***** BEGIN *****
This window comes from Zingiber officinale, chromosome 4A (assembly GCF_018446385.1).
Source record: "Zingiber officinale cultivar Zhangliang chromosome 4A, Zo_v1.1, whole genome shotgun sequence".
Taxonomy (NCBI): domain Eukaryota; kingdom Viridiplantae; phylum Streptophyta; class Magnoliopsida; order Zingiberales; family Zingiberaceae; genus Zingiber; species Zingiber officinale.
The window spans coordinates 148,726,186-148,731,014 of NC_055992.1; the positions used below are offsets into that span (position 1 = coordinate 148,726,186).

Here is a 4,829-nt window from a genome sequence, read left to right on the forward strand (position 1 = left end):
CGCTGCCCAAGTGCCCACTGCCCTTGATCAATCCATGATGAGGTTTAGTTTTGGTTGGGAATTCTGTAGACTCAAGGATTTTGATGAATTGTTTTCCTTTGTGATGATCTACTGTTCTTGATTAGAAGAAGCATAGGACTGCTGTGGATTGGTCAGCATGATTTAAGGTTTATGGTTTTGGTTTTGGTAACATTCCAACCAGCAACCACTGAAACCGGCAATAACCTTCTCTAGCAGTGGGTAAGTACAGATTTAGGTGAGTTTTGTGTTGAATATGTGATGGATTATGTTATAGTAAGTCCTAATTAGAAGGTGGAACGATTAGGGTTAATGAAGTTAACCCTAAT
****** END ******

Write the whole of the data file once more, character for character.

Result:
This window comes from Zingiber officinale, chromosome 4A (assembly GCF_018446385.1).
Source record: "Zingiber officinale cultivar Zhangliang chromosome 4A, Zo_v1.1, whole genome shotgun sequence".
Taxonomy (NCBI): domain Eukaryota; kingdom Viridiplantae; phylum Streptophyta; class Magnoliopsida; order Zingiberales; family Zingiberaceae; genus Zingiber; species Zingiber officinale.
The window spans coordinates 148,726,186-148,731,014 of NC_055992.1; the positions used below are offsets into that span (position 1 = coordinate 148,726,186).

Here is a 4,829-nt window from a genome sequence, read left to right on the forward strand (position 1 = left end):
CGCTGCCCAAGTGCCCACTGCCCTTGATCAATCCATGATGAGGTTTAGTTTTGGTTGGGAATTCTGTAGACTCAAGGATTTTGATGAATTGTTTTCCTTTGTGATGATCTACTGTTCTTGATTAGAAGAAGCATAGGACTGCTGTGGATTGGTCAGCATGATTTAAGGTTTATGGTTTTGGTTTTGGTAACATTCCAACCAGCAACCACTGAAACCGGCAATAACCTTCTCTAGCAGTGGGTAAGTACAGATTTAGGTGAGTTTTGTGTTGAATATGTGATGGATTATGTTATAGTAAGTCCTAATTAGAAGGTGGAACGATTAGGGTTAATGAAGTTAACCCTAAT